Date Your Mate Nonsense!

Excuses might be found for a thief
    who steals because he is starving.
But if he is caught, he must pay back seven times what he stole,
    even if he has to sell everything in his house.

-Proverbs 6:30-31, NLT


Dating your spouse.

It is not that I am against having one-on-one romantic evenings or vacations with one’s spouse. I think those are wonderful. Lots of fun. They are good investments in the marriage.

But I am against dating one’s spouse as a primary strategy in repairing a marriage ravaged by emotional affairs and/or adultery. Pastorally speaking–as I am a pastor and not a marriage counselor–suggesting spouse-dating after infidelity sends the wrong messages about sin and its origin:

If only you had paid her more attention, your wife wouldn’t have cheated on you with that guy from the bar scene.

If only you had worn more sexy lingerie and been more sexually available, he wouldn’t have strayed with that other woman.

Notice: These suggestions–while possibly not spoken explicitly–are blameshifts. 

The victim of the infidelity is blamed for being victimized. That is the number one reason I reject this sort of advice as a pastor. It is unjust and cruel.

Second, I reject it as it is bad theology.

Sin does not come from outside of us. Our spouse does not make us sin. Conversely, we did not make our spouse sin against us.

James is very clear on this matter (see James 1:13-15). Jesus is clear as well (e.g. Mark 7:20-23). The sin flows out of the heart of the sinner alone.

Returning to Proverbs passage quoted above, I want to point out how ridiculous this sort of advice is using the analogy there:

Taking the example of a theft, do we insist on the victim giving more to the thief afterwards? Of course, not! That would be awfully unjust. And it really does not address the wrong committed.

Why then would we insist on the faithful spouse–who has had intimacy stolen from them–give more to the thief?

Yes, the idea of restitution is in play. However, that flows from the cheater to the faithful spouse and not the other way around. Restitution is on the victim’s terms, not the perpetrators.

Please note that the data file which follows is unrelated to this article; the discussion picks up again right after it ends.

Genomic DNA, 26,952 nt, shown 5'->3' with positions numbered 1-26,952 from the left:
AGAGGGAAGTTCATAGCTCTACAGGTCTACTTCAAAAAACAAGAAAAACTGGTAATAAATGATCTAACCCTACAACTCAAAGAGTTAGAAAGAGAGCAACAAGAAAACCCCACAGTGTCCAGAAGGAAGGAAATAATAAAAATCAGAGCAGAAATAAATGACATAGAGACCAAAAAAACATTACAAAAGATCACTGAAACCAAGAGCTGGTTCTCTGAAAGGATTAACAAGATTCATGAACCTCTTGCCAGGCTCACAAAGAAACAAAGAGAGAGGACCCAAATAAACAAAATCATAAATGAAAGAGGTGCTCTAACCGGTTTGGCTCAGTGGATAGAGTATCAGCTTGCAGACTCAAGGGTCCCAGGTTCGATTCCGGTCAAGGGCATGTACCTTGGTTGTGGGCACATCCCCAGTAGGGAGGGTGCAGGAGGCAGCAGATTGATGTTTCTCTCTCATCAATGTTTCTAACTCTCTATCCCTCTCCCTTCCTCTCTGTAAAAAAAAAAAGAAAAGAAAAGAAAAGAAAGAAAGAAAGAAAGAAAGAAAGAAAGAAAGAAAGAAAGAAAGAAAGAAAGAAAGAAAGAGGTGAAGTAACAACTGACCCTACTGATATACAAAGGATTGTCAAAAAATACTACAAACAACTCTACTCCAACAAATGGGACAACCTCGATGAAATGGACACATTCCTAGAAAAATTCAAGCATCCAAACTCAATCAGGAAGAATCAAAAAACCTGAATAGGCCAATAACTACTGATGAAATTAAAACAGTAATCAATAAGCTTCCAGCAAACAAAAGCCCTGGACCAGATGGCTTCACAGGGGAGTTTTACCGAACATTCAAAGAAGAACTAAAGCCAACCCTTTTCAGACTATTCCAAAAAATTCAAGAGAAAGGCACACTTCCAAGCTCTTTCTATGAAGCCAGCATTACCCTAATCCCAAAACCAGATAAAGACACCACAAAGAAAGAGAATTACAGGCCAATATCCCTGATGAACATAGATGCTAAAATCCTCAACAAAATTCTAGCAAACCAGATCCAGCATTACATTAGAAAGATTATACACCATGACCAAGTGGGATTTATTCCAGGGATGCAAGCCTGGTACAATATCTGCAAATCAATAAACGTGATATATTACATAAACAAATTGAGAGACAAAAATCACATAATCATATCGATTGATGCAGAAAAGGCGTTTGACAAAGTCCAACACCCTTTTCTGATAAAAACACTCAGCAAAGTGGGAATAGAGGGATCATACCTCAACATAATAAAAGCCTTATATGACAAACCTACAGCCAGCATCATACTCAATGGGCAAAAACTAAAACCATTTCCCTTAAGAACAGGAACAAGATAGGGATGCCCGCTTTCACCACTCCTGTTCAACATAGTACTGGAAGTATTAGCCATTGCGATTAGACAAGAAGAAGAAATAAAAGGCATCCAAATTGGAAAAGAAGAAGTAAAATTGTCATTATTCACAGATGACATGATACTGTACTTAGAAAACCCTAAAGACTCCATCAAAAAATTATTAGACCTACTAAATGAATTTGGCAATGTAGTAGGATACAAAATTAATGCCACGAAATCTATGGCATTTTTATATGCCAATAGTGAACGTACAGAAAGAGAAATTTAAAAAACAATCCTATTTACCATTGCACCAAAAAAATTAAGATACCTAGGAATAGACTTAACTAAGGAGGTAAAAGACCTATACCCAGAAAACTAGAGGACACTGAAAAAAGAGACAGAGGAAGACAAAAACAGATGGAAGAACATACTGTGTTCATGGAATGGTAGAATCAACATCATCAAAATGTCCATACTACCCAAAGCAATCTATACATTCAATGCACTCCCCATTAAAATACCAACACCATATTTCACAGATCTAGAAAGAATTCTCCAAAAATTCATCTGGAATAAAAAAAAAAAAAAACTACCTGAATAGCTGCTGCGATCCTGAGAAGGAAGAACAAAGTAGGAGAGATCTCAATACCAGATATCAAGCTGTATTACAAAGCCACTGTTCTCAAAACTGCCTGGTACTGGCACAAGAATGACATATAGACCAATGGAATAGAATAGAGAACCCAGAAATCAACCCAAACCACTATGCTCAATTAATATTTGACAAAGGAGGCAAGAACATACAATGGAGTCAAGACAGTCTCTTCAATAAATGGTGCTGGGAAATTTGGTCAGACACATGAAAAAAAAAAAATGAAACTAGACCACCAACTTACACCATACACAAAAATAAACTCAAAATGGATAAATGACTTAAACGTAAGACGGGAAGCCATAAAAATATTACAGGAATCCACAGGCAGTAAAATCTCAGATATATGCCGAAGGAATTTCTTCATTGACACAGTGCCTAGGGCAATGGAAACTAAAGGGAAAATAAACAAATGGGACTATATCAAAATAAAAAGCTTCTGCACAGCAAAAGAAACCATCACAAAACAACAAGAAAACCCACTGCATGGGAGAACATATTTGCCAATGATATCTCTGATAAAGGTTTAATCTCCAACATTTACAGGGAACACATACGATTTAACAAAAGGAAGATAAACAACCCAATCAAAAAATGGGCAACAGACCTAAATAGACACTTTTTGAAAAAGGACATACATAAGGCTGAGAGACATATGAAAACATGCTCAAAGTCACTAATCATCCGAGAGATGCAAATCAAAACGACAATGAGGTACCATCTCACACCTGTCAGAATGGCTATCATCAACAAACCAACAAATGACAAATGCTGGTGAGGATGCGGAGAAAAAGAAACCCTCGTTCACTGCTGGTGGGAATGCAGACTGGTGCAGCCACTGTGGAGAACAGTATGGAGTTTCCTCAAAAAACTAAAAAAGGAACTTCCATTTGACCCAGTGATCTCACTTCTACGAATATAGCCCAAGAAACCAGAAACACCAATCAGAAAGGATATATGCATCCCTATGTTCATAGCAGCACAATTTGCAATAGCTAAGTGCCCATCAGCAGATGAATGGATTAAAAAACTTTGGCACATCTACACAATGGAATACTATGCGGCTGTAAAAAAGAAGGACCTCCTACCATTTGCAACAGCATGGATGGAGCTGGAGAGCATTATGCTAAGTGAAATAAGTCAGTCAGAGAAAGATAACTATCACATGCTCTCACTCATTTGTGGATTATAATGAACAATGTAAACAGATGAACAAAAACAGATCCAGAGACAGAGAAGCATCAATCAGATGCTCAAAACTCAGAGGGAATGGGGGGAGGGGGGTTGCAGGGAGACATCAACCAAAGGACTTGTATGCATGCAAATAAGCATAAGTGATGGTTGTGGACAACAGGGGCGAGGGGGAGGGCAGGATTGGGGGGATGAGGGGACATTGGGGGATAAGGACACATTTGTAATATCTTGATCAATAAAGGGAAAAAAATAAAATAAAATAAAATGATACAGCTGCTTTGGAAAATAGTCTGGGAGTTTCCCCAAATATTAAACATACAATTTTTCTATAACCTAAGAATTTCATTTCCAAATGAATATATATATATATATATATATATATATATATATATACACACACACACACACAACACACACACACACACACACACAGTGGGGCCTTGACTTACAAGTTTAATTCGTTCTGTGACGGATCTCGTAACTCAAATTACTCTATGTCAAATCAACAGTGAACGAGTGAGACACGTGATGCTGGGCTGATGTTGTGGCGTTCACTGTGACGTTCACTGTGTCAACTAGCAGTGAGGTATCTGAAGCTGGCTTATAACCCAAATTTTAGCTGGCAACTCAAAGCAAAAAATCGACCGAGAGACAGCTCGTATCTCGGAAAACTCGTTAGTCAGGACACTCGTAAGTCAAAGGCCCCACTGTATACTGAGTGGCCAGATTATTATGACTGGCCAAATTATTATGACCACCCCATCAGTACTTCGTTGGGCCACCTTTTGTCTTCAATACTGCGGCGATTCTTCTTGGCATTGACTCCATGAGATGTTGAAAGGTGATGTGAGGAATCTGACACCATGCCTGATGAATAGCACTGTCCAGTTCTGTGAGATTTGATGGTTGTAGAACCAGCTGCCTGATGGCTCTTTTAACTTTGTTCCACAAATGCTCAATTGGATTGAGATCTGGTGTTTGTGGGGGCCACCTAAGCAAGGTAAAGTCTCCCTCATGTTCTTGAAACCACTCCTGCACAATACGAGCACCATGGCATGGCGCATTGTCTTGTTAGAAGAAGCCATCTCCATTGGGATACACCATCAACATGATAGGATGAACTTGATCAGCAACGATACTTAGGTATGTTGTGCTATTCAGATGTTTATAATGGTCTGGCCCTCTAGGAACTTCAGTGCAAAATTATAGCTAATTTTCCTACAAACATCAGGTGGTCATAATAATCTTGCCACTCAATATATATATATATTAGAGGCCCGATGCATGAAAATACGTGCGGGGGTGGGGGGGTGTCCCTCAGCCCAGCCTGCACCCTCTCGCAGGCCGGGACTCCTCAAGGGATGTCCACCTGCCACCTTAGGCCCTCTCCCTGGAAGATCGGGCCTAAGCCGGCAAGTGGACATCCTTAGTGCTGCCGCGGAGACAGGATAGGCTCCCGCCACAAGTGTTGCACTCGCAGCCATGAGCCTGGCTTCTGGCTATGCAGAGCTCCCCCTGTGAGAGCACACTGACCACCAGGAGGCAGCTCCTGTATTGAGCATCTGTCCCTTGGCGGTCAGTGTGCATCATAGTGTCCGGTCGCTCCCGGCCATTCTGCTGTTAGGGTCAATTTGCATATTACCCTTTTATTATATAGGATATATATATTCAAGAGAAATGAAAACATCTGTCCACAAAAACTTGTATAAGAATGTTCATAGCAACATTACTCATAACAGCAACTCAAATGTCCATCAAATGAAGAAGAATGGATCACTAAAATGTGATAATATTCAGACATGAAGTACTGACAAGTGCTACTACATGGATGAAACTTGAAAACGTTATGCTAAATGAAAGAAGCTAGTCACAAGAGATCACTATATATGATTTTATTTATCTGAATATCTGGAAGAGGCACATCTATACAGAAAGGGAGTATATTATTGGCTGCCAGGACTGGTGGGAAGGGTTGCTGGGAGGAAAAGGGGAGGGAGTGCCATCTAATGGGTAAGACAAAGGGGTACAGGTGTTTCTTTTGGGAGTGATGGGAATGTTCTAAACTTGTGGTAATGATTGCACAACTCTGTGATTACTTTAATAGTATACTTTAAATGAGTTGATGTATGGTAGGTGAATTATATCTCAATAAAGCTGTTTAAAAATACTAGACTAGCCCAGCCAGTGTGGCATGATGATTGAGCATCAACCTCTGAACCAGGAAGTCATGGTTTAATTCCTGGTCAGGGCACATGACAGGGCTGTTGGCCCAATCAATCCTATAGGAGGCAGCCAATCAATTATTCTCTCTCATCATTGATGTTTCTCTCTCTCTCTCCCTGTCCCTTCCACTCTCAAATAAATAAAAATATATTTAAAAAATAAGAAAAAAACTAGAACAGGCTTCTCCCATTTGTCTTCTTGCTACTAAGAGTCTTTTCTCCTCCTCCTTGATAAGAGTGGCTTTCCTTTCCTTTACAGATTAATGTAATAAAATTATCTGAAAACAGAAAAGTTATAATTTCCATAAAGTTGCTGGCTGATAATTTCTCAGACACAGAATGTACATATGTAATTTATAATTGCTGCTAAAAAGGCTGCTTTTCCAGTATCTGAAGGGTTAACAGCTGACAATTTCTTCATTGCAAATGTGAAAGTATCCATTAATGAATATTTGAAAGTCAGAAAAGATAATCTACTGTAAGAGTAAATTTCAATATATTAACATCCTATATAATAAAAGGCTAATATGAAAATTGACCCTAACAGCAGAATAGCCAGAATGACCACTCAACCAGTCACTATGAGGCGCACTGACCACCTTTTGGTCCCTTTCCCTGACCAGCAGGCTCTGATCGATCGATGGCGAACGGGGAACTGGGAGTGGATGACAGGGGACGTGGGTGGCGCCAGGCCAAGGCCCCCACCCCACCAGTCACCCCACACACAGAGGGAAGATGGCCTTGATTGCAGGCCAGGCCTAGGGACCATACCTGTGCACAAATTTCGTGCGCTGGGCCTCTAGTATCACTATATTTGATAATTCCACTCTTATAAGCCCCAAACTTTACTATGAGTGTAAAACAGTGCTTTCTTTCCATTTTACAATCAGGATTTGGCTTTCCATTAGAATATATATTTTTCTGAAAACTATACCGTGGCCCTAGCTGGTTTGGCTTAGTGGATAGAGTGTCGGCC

Infidelity is not a romance deficit problem. It is a sin problem. Sin comes from the heart of the sinner alone. Only the sinner has the power to choose not to sin the future and turn from his or her sin.

Suggesting dating your spouse as a marriage repairing solution gets the theology wrong. It misdiagnoses the issue as a romance problem. And it blames someone–i.e. the faithful spouse–for the sin chosen by the cheating spouse.

So, if you are a pastor or Christian leader, please do not give this awful advice to a congregant/spouse whose marriage has just been ravaged by the sins of infidelity.

And if you are a faithful spouse, be aware that anyone giving such advice is truly clueless as to actual, Biblical dynamics of your situation. They are blind guides best avoided.

*A version of this post ran previously.

3 thoughts on “Date Your Mate Nonsense!”

  1. I am the betrayed spouse. Multiple physical and emotional “affairs” (I don’t like using that word as it has sort of a whimsical/fun connotation that I take offense to.) 3 1/2 yrs into healing and recovery which of course has not been linear. While we have had good therapists who recognize or so they profess betrayal as trauma for the victim, there is still an underlying “find the love that you once had for each other” that comes up &/or ways to “jump start connection.” I have never gotten how this is possible. I don’t want the “love that I once had” because it was a lie. A 38 yr year lie. There is also talk of “pursuing your spouse.” I agree with this concept however as I’ve told my husband, the type of pursual that I need is not romantic but a willingness on his part to be empathetic whether he feels like it or has the true ability yet or not; to show true, genuine remorse and brokenness over his sin which I believe really only comes when a Godly sorrow is present, and a willingness to push through the difficulty of initiating conversation about his betrayal even though he is conflict avoidant as there is certainly the chance of conflict arising. Although I believe that over time this can actually decrease the amount &/or intensity of many of the conflicts.
    I just stumbled upon this website. The article about not giving betrayal specifics in disclosure is what caught my attention. I am a lay co-facilitator for a women’s group for betrayed spouses and it seems that I am hearing more and more about the ‘non-specific’ therapeutic disclosures which include the betrayed spouse not being given a copy of the written disclosure. The reasoning for this is that the spouse will “continue” to go over the disclosure & subsequently delay the healing process. I am fearful that this is the therapeutic betrayal “norm” and I agree with each of your points about why this is NOT the way for genuine and lasting healing and recovery, as I try to remain hopeful that that is really possible.
    Thank you for your ministry

    1. Thanks for your kind words. Yes, I agree that therapists allowing just a general confession are not truly helping faithful spouses. The sin needs to be exposed for any hope for the wounds to be healed.

    2. Ann, I’m not sure if you will see this but are you still with your husband and is he working on reconciliation?

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